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Journal of Biomedicine and Biotechnology
Volume 2012 (2012), Article ID 647265, 10 pages
http://dx.doi.org/10.1155/2012/647265
Research Article

Self-Organization of Motor-Propelled Cytoskeletal Filaments at Topographically Defined Borders

1School of Natural Sciences, Linnaeus University, 391 82 Kalmar, Sweden
2Division of Solid State Physics and The Nanometer Structure Consortium, Lund University, Box 118, S221 00 Lund, Sweden

Received 31 August 2011; Accepted 7 January 2012

Academic Editor: P. Bryant Chase

Copyright © 2012 Alf Månsson et al. This is an open access article distributed under the Creative Commons Attribution License, which permits unrestricted use, distribution, and reproduction in any medium, provided the original work is properly cited.

Abstract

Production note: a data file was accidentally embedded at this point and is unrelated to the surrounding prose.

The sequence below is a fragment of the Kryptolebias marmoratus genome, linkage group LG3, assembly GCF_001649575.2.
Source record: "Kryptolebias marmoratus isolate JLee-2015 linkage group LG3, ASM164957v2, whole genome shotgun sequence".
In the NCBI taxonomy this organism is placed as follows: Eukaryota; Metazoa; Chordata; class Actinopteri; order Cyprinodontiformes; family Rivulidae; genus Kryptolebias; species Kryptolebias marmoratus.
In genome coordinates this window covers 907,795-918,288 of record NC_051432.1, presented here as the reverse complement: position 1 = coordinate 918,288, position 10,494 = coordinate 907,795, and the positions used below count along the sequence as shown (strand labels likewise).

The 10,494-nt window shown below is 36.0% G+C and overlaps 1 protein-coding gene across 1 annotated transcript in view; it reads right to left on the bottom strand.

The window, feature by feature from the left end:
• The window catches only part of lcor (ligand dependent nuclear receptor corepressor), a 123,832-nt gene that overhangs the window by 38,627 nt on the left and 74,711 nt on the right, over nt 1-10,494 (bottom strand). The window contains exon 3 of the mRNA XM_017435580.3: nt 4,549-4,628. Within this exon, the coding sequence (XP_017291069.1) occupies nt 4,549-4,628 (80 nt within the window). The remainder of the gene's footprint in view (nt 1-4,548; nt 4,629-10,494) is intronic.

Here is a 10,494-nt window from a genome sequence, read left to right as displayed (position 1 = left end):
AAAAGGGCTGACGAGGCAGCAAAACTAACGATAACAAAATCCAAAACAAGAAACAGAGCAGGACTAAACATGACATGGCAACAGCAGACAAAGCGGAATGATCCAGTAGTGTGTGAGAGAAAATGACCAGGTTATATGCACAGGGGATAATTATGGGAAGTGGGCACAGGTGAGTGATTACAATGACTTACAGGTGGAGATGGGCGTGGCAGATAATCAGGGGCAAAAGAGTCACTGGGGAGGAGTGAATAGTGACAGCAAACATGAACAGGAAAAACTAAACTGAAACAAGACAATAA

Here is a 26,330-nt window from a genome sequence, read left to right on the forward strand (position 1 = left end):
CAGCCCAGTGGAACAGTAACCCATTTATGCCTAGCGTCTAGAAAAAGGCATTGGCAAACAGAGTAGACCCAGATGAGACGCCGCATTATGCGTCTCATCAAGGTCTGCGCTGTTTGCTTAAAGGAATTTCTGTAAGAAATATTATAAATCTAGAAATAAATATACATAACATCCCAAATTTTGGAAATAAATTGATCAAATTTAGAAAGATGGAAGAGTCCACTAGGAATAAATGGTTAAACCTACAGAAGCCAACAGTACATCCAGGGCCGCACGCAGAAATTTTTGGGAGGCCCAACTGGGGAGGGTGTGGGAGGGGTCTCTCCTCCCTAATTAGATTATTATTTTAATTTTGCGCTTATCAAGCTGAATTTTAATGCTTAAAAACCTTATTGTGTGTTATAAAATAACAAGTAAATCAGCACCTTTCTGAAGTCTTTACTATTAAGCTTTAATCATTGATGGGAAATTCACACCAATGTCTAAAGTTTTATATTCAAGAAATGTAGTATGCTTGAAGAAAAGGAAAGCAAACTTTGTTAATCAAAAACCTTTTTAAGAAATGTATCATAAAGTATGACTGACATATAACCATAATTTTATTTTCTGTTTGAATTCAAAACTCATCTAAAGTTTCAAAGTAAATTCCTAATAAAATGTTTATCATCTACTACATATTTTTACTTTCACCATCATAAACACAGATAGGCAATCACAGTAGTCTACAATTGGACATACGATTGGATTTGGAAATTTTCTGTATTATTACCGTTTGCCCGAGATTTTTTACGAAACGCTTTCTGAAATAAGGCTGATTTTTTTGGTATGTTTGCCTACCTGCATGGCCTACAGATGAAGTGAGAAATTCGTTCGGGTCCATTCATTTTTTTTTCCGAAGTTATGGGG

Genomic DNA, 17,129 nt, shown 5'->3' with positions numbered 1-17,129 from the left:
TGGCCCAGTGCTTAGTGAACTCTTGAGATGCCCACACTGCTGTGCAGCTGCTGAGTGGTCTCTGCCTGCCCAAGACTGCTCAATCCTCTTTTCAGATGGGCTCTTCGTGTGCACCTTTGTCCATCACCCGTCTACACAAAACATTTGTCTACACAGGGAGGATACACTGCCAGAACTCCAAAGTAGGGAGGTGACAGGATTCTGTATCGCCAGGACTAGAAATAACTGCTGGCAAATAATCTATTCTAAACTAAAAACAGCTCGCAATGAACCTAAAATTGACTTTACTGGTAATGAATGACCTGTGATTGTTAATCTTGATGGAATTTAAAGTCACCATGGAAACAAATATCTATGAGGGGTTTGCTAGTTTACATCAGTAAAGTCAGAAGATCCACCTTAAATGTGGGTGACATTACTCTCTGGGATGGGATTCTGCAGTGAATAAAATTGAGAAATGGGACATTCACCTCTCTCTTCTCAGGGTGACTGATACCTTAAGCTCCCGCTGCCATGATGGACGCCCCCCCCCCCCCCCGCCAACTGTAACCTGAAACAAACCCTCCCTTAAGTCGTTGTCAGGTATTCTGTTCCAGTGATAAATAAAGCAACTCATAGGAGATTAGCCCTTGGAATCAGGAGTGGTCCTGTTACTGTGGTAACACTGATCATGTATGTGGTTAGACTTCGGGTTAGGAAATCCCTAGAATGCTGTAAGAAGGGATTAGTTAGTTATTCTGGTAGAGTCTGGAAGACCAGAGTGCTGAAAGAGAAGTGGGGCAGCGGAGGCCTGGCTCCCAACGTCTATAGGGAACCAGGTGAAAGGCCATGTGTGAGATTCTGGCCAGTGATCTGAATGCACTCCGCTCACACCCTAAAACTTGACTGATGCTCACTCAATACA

Self-organization phenomena are of critical importance in living organisms and of great interest to exploit in nanotechnology. Here we describe in vitro self-organization of molecular motor-propelled actin filaments, manifested as a tendency of the filaments to accumulate in high density close to topographically defined edges on nano- and microstructured surfaces. We hypothesized that this “edge-tracing” effect either (1) results from increased motor density along the guiding edges or (2) is a direct consequence of the asymmetric constraints on stochastic changes in filament sliding direction imposed by the edges. The latter hypothesis is well captured by a model explicitly defining the constraints of motility on structured surfaces in combination with Monte-Carlo simulations [cf. Nitta et al. (2006)] of filament sliding. In support of hypothesis 2 we found that the model reproduced the edge tracing effect without the need to assume increased motor density at the edges. We then used model simulations to elucidate mechanistic details. The results are discussed in relation to nanotechnological applications and future experiments to test model predictions.